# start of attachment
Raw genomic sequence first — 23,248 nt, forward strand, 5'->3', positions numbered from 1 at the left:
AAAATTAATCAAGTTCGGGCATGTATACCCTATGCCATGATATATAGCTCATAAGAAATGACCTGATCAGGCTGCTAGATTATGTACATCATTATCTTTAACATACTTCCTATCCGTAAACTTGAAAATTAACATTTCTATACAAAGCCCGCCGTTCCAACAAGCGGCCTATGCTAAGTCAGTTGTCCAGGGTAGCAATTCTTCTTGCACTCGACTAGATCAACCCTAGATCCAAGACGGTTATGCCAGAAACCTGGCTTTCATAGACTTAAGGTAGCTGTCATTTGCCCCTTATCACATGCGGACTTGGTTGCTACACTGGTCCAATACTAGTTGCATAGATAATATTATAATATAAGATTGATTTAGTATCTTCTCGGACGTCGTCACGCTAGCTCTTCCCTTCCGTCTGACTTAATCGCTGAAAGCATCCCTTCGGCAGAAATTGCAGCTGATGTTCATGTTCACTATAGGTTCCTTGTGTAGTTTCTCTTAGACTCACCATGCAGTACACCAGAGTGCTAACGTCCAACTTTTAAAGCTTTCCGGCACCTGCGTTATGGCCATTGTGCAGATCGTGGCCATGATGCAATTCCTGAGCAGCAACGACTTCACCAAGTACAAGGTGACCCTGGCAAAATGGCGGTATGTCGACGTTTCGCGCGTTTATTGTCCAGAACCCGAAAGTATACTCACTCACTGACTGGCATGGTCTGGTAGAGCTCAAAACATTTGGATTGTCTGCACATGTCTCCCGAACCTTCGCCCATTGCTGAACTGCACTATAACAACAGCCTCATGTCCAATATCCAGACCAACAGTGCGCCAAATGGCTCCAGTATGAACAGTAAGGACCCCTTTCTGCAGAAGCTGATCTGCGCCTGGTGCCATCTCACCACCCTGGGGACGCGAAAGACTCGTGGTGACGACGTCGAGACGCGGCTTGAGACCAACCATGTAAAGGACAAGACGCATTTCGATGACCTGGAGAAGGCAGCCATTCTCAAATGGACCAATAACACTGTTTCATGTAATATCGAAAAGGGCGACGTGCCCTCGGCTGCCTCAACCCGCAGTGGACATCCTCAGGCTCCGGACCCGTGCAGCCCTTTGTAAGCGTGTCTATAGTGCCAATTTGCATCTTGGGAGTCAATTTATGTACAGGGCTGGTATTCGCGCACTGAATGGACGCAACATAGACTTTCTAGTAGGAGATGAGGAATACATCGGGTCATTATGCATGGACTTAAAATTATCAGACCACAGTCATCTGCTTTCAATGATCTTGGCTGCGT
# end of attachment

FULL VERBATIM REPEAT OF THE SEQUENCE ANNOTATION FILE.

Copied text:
Raw genomic sequence first — 23,248 nt, forward strand, 5'->3', positions numbered from 1 at the left:
AAAATTAATCAAGTTCGGGCATGTATACCCTATGCCATGATATATAGCTCATAAGAAATGACCTGATCAGGCTGCTAGATTATGTACATCATTATCTTTAACATACTTCCTATCCGTAAACTTGAAAATTAACATTTCTATACAAAGCCCGCCGTTCCAACAAGCGGCCTATGCTAAGTCAGTTGTCCAGGGTAGCAATTCTTCTTGCACTCGACTAGATCAACCCTAGATCCAAGACGGTTATGCCAGAAACCTGGCTTTCATAGACTTAAGGTAGCTGTCATTTGCCCCTTATCACATGCGGACTTGGTTGCTACACTGGTCCAATACTAGTTGCATAGATAATATTATAATATAAGATTGATTTAGTATCTTCTCGGACGTCGTCACGCTAGCTCTTCCCTTCCGTCTGACTTAATCGCTGAAAGCATCCCTTCGGCAGAAATTGCAGCTGATGTTCATGTTCACTATAGGTTCCTTGTGTAGTTTCTCTTAGACTCACCATGCAGTACACCAGAGTGCTAACGTCCAACTTTTAAAGCTTTCCGGCACCTGCGTTATGGCCATTGTGCAGATCGTGGCCATGATGCAATTCCTGAGCAGCAACGACTTCACCAAGTACAAGGTGACCCTGGCAAAATGGCGGTATGTCGACGTTTCGCGCGTTTATTGTCCAGAACCCGAAAGTATACTCACTCACTGACTGGCATGGTCTGGTAGAGCTCAAAACATTTGGATTGTCTGCACATGTCTCCCGAACCTTCGCCCATTGCTGAACTGCACTATAACAACAGCCTCATGTCCAATATCCAGACCAACAGTGCGCCAAATGGCTCCAGTATGAACAGTAAGGACCCCTTTCTGCAGAAGCTGATCTGCGCCTGGTGCCATCTCACCACCCTGGGGACGCGAAAGACTCGTGGTGACGACGTCGAGACGCGGCTTGAGACCAACCATGTAAAGGACAAGACGCATTTCGATGACCTGGAGAAGGCAGCCATTCTCAAATGGACCAATAACACTGTTTCATGTAATATCGAAAAGGGCGACGTGCCCTCGGCTGCCTCAACCCGCAGTGGACATCCTCAGGCTCCGGACCCGTGCAGCCCTTTGTAAGCGTGTCTATAGTGCCAATTTGCATCTTGGGAGTCAATTTATGTACAGGGCTGGTATTCGCGCACTGAATGGACGCAACATAGACTTTCTAGTAGGAGATGAGGAATACATCGGGTCATTATGCATGGACTTAAAATTATCAGACCACAGTCATCTGCTTTCAATGATCTTGGCTGCGT